Hazard areas have been a staple of golf since the sport’s inception on links courses. Of all these environmental obstacles, water hazards arguably remain one of the most challenging (and at time, frustrating) — though they also remain an iconic piece of golf course scenery. These hazards are typically naturally occurring features such as rivers, ponds, and streams, though they can also be man-made.
Nearly every golfer has, at some point, lost a ball (or a series of balls) to a water hazard. While this scenario may evoke visions of Adam Sandler’s Happy Gilmore diving into a pond to retrieve his ball, in most cases it actually results in several different rule-based scenarios. However, before considering these rules, one must know the distinction between the main water hazard categories.
There are actually two different types of water-based hazards: “lateral water hazards” and, more simply, “water hazards.” The former category refers to hazards that are located on the sides of a course and are marked around their perimeter with red stakes, while the latter category includes hazards that are marked with yellow stakes and “generally cross the fairway being played, forcing the player to hit over the water hazard.” These categories, when broken down, essentially refer to hazards that are either a direct obstacle to fairway play or to a set of bordering hazards that can pose a added challenge to sliced shots. The color-coded system was originally introduced in 1980.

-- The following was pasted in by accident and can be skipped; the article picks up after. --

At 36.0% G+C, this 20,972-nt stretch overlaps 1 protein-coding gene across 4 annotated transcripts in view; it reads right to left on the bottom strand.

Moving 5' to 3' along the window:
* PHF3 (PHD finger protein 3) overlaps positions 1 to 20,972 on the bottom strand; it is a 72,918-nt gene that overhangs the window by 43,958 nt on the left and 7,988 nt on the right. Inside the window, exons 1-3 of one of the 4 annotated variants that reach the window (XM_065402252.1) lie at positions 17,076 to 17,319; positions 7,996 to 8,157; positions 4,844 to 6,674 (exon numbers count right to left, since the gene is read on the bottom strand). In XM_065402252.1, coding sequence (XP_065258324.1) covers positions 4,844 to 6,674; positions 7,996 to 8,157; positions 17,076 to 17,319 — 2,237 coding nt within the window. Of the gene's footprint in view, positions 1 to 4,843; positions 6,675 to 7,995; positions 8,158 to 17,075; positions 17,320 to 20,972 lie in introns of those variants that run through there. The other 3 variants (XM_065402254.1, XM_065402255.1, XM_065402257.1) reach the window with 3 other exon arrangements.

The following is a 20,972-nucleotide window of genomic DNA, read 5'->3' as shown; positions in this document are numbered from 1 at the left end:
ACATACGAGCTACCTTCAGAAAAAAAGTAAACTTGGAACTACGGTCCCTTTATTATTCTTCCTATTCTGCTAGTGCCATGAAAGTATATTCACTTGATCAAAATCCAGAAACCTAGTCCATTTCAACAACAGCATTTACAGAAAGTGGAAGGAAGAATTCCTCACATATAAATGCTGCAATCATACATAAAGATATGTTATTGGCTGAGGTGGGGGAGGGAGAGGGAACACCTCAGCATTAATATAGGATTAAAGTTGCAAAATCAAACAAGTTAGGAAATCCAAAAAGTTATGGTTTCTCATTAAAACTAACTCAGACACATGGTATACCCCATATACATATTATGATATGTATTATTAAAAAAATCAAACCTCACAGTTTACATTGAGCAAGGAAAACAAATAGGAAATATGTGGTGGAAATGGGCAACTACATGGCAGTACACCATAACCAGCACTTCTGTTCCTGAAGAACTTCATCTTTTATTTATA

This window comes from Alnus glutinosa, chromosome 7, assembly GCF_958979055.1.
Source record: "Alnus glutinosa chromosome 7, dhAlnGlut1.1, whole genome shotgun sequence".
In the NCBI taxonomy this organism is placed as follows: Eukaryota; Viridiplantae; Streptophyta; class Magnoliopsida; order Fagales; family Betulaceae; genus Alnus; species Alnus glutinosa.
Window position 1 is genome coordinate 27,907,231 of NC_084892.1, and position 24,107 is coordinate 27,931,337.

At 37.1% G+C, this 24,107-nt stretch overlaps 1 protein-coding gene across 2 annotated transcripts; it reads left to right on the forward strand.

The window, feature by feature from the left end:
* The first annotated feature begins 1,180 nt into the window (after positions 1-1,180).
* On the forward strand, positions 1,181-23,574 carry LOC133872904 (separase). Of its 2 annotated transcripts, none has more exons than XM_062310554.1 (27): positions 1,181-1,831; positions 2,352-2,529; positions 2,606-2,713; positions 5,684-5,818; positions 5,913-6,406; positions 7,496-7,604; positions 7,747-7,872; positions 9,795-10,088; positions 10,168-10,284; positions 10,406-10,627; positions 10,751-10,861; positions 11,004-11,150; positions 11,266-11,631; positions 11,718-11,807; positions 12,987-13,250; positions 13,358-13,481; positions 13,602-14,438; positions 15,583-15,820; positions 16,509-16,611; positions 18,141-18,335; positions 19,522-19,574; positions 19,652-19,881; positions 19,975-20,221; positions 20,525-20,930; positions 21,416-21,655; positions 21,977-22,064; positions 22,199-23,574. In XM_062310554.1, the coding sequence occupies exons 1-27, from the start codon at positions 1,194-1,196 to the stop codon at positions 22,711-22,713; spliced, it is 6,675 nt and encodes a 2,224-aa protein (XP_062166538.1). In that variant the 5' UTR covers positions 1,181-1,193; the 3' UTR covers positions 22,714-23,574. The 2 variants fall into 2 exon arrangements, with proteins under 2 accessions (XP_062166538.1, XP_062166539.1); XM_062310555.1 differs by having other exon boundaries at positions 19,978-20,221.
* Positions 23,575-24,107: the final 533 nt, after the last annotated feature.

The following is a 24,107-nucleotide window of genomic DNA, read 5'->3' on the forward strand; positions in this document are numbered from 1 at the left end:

According to the R&A, if you find your ball in a standard fairway water hazard, you may play the ball as it lays, and if this is not possible, you may either “play the ball from where your last shot was played” or “drop a ball any distance behind the water hazard keeping a straight line between the hole, the point where the ball last crossed the margin of the water hazard and the spot on which the ball is dropped.
Conversely, if your ball lands in a lateral water hazard, under penalty of a single stroke, you may drop your ball within two club lengths of, and “not nearer the hole than” either of the following:
- “The point where the ball last crossed the margin of the hazard.”
- “A point on the opposite side of the hazard equidistant to the hole from the point where the ball last crossed the margin.”
(These lateral-based rules come in addition to the aforementioned options for fairway-based hazards.)
If you find yourself falling victim to a water hazard, remember to take a deep breath and refocus on the remainder of the hole, as these scenic challenges are just part of the game.